Occupancy/Vacancy

From eLADwiki
Jump to: navigation, search

Occupancy/Vacancy Sensor

Occupancy and vacancy sensors often provide the highest level of energy savings possible through the implementation of a single lighting energy control strategy in many different space types. This is because, in many buildings, spaces are unoccupied for a portion of the day while the electric lighting system is still operating. Differentiation is sometimes made between sensors that turn lights on and off in response to occupancy (hence the name occupancy sensor) and those that only turn them off when the space is unoccupied (a vacancy sensor). In many circles, however, both are still referred to as occupancy sensors, and many occupancy sensors permit the auto-on function to be either applied or disabled. Some energy codes, however, may only permit the installation of equipment that deactivates the lighting system since additional savings can be obtained, particularly in daylit areas, if the occupant elects not to energize the entire lighting system upon entering a space. Occupancy sensors are available in many different forms. They can be integrated into wall-switches, mounted on walls and ceilings, or they can be integrated into luminaires (usually of the pendant variety) in areas with office cubicles. The sensing technology they apply can be infrared (looking for movement of warm bodies within a space), ultrasonic (looking for reflection of high frequency sound waves by moving objects), acoustic (listening for occupant generated sounds), microwave (similar to ultrasonic in operation), or a combination of these (dual-technology sensors). Most technologies are best suited to certain types or configurations of spaces. See the table below.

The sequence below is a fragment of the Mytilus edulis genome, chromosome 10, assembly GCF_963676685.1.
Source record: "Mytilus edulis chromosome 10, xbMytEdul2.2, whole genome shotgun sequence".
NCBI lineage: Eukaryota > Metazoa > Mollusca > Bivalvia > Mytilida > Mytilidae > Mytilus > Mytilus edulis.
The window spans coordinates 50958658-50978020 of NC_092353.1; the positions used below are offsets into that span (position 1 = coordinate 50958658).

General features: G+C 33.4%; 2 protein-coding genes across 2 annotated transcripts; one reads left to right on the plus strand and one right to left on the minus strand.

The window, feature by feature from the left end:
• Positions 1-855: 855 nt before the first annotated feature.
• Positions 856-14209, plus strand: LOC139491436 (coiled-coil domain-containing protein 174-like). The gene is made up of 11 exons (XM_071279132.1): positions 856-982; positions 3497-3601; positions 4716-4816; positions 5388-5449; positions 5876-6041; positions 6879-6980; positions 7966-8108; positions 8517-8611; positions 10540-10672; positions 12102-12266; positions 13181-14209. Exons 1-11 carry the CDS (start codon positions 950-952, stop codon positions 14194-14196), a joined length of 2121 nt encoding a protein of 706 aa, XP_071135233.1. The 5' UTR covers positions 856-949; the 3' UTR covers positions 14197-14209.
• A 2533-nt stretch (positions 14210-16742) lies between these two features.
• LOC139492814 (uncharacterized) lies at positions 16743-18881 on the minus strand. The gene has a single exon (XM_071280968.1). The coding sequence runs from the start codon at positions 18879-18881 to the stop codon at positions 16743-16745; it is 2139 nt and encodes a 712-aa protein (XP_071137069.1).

Occupancy control has shown to provide significant energy savings in a variety of different types of spaces, with significant savings possible in spaces that have intermittent, shared occupancy. These space types include restrooms, break rooms, classrooms and others.

In existing buildings, light and occupancy loggers can be applied to monitor the number of hours that a space is unoccupied where lighting remains on over an extended time period (generally a week or more). The results obtained from such a study can then be used to estimate the anticipated savings and payback that might be obtained through the addition of an occupancy sensing control system in that space.

Manufacturers of occupancy sensor control systems typically provide recommended layouts of these systems for individual projects. Layouts must consider the coverage pattern of each sensor as well as space conditions such as obstructions, geometry and materials. The position of sensors relative to doors is also critical to avoid false readings from movement that occurs in adjacent spaces, such as in a corridor, or the obstruction that could be caused by placing a sensor behind a door.


Table 1. Basic guidelines for the application of occupancy sensors
(reprinted from Wattstopper reference below).
DO
  • Use ultrasonic sensors in areas screened by partitions or furniture
  • Use PIR in enclosed spaces
  • Create zones controlled by different sensors to manage lighting in large areas
  • Use dual technology sensors for areas with very low activity levels
  • Install sensors on vibration-free, stable surfaces
  • Position sensors above or close to the main areas of activity in a space
  • Mask the sensor lens to define coverage of the controlled zone even more accurately
  • Integrate sensor use with other control methods (i.e. time scheduled control, daylighting)
  • Educate occupants about the new devices and what to expect
DON'T
  • Use ultrasonic sensors in spaces with heavy air flow
  • Install ultrasonic sensors in spaces where the ceiling height exceeds 14 feet
  • Use PIR sensors in spaces where there are fixtures or furniture that obstruct a clear line of sight
  • Install PIR sensors so that their line of sight continues beyond doorways
  • Install sensors within 6-8 feet of HVAC outlets or heating blowers
  • Position a wall switch sensor behind an office door
  • Control emergency or exit lighting with sensors
  • Install PIR sensors in spaces where there are extremely low levels of occupant motion
Section Key Resources

Lead Author(s): Rick Mistrick

Page Key Resources
Citations
70px-Cc att share.png Except where otherwise noted, content on this site is licensed under a         
           Creative Commons Attribution-ShareAlike 3.0 License
Personal tools
Namespaces

Variants
Actions